Re: Entry 27 (in English)
I used to have a list, it was really a joke, born in the realization of my late youth (in other words, my 20’s) when I finally realized that the party of my birth was not likely to be the party of my death. I have grown more circumspect—read wise—about it now, recognizing that neither party really represents me fully. The joke was a list, that there were three things I wanted to see in my lifetime: (a) Bill Clinton impeached (and this was 3 years before that whole sad, sordid tale of woe); (b) Pete Rose in the Hall; and, (c) Cuba opened to America. I didn’t say it was a consistent list, as it jumps from politics to sports to…well, religion. The last better said as “Liberating Cuba with the Gospel”.
[As an aside, the fact that the most improbable on the list—Clinton’s impeachment—actually happened amazes me still to this day, I’m even more amazed by the warm nostalgia the press at least has for the Clinton years. Perhaps one day we will look back on that period as a sad chapter in personal morality, where it became fashionable to be, well, “kardashian”. As to Pete Rose, well I thought that was the one winner on the whole list, but now I doubt it will ever be.]
Back to Cuba. This had its genesis in my love of foreign-broadcast short wave radio. If you’ve ever listened to short wave, the 1980’s were an especially fruitful period, what with the Cold War and all still on. Some of the most accessible broadcasts (by which I mean those that were powerful enough to reach me in my mountain hovel) were Soviet, Chinese and Cuban. Cuba was especially prolific, on almost every major broadcast band, even some of the AM (medium wave) bands. I really became fascinated with the music, the politics and the social commentary—I have very little practical Spanish knowledge despite having two college Spanish courses—so it was all in English. The political discourse was laughable. The Cuban government was and is so obsessed with the United States and the US knows so very little about Cuba. Every event that happened, according to Radio Havana, was the result of, the fault of, or the plan of the United States trying to undermine the Castro regime. The most amusing part of the whole matter is how little the people of the US, outside of south Florida, really know about Cuba. Here was Cuba, at every turn blaming the US and the Embargo for its problems while most Americans not only didn’t know where Cuba was in relation to the mainland, but cared about it even less. It was as if some obsessed would-be Romeo mailed letters, wrote sonnets, composed ballads that were never delivered, read or even heard by Juliet. The United States and Cuba aren’t just in different spheres, they have literally been in different dimensions, and most Americans forget Cuba even exists (even worse than the way we act with the Canadians and Mexicans, which is unfair and wrong, because to me at least they are like brothers). It must be vexing to the Cubans or more especially their government (it applies to Cuba what Mexico’s President Diaz once said about his country: “Poor Mexico, so far from God, so Close to the United States”)
I can give you all the standard arguments as to why we should lift the embargo, establish relations, and allow trade and travel. You likely have heard them all, and whether or not you may agree, at least you must acknowledge that our current policy (a policy we have had longer than the Cold War lasted) has not worked. I could also try to defend my assumptions against all the anti-immigrant talk that is out there (sadly, among Christians as well as others), or the political calculations of the south Florida vote, but any of you still misguided enough to depend on cable news, any cable news, as your sole source of information can probably raise loud arguments against my views. At the bottom of it all are people. Remember, we are talking about people, individuals. Individuals who have the right to hear the Gospel—and we have the obligation to take it to them, Fox News or MSNBC, Republican or Democrat, all notwithstanding. That is my reason for wanting Cuba opened and for being thankful that our President is doing what he is doing, regardless of whether his reasons are cynical political calculations.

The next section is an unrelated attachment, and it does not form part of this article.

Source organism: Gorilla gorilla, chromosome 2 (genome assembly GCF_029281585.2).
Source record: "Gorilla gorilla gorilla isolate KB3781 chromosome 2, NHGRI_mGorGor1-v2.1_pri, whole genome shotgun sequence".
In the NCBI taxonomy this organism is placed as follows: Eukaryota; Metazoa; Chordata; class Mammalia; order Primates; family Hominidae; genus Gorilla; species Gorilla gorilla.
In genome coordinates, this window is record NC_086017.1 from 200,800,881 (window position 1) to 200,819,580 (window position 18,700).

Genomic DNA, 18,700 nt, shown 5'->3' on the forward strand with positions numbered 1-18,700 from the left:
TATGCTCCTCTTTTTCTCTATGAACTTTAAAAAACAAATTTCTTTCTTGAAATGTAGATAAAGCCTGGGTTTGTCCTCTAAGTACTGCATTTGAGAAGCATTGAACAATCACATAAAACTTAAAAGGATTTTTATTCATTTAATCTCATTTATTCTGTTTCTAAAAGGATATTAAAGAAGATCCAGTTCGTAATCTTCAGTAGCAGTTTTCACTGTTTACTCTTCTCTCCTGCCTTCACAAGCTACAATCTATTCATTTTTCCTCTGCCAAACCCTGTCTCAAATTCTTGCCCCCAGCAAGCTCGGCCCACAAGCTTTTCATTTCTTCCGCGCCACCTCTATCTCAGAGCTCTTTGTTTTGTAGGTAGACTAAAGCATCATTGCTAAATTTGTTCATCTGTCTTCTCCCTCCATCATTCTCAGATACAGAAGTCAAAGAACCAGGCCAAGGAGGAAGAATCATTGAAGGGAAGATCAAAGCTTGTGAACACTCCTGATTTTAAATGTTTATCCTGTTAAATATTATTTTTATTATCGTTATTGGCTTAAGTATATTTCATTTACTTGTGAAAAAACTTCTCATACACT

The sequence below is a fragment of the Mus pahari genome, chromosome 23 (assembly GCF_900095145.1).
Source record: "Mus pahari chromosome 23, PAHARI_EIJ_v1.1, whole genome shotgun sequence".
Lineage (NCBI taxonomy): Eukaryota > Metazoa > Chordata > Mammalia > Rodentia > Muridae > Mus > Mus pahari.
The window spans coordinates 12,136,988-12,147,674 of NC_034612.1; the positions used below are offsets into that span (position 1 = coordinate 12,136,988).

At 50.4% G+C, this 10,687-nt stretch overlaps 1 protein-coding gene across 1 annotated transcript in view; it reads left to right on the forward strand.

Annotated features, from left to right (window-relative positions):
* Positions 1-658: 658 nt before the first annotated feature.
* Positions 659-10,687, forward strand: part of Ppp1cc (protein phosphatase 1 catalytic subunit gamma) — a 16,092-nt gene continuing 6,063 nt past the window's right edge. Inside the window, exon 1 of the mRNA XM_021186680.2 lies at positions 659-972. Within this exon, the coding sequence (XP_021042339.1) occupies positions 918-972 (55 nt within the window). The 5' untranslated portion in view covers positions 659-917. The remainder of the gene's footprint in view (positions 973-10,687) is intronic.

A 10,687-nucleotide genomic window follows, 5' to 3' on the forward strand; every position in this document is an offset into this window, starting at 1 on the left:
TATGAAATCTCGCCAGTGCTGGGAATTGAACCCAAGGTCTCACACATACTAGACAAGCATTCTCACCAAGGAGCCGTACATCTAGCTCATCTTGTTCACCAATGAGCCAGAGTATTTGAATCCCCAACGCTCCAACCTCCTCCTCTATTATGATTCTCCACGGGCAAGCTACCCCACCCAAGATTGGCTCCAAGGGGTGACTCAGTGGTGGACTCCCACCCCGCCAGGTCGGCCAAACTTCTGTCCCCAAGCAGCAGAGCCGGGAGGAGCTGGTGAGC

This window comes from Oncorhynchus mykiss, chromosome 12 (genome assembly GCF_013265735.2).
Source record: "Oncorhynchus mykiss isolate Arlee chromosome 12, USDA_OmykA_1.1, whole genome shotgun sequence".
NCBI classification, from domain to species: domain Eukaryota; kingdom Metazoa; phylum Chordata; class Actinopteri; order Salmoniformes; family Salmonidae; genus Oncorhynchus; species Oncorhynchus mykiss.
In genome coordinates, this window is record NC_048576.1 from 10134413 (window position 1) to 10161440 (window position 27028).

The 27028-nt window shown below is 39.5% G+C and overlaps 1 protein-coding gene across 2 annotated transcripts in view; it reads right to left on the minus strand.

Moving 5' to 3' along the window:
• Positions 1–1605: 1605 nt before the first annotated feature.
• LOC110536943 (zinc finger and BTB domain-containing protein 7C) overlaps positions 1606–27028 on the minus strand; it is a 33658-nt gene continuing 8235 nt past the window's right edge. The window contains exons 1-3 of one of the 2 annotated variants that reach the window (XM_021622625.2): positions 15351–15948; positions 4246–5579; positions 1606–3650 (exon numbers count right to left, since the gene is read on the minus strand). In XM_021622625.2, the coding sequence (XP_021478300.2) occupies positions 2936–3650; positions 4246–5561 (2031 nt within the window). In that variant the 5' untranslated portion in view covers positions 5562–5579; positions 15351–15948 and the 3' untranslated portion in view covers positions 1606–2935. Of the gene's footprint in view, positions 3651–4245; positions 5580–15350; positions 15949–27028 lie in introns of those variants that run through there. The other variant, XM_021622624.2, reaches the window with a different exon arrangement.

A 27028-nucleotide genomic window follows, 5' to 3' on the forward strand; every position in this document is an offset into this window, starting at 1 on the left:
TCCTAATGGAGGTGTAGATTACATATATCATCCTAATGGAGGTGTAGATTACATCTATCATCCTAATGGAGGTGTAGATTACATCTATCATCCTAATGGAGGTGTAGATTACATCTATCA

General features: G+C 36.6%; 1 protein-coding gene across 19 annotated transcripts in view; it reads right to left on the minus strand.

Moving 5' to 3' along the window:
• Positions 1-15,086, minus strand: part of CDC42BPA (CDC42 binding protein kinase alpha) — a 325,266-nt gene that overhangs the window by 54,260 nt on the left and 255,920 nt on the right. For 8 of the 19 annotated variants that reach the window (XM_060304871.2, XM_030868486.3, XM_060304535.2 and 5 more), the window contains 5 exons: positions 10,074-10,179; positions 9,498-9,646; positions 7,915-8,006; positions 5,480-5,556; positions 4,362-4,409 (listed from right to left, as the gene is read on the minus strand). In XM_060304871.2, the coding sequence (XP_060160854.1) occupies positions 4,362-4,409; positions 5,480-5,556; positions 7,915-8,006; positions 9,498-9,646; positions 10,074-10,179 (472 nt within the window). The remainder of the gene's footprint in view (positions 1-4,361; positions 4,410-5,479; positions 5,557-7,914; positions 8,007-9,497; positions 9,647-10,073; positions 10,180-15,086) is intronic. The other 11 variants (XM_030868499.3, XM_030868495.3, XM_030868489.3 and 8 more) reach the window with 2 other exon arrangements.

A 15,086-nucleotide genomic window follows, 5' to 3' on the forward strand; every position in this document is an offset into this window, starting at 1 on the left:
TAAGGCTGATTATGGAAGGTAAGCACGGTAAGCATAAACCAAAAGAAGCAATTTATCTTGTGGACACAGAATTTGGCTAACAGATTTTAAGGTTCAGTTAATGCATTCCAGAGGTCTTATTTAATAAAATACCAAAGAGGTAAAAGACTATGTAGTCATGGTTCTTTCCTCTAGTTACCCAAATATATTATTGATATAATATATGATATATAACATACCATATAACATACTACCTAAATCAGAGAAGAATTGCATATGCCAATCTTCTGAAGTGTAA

We didn’t call it cynical when Paul co-opted the Roman court system, the Roman transport system, the Roman trade system, the Roman laws and practices, all to preach the Gospel to the heart of the Roman Empire. The Roman Empire, built on the blood and backs of slaves and the brutality of the ruling classes, was overrun by Christianity. If you think the Castro brothers, or their government, can withstand the Gospel being preached to the individual, it still does not matter or relieve the obligation to preach it. The command, commission, of Jesus was to Preach the Gospel (it wasn’t qualified as to race, religion, government, country). Do you really trust one day America, or its government, won’t turn on you? One day we may need those Cuban missionaries, preaching the Gospel to us.
And where is it written that America is cannot change? Indeed, there are two Communist countries with which have we have fought wars—all in living memory—and we have re-established relations (China and Vietnam. Remember, the Korean War was really the Chinese War). Come along now, preach the Gospel to every creature, not just those far enough away as to not upset the balance in the Electoral College. It may not change your world, but I know it will change theirs.
Free Cuba For the Gospel of Christ!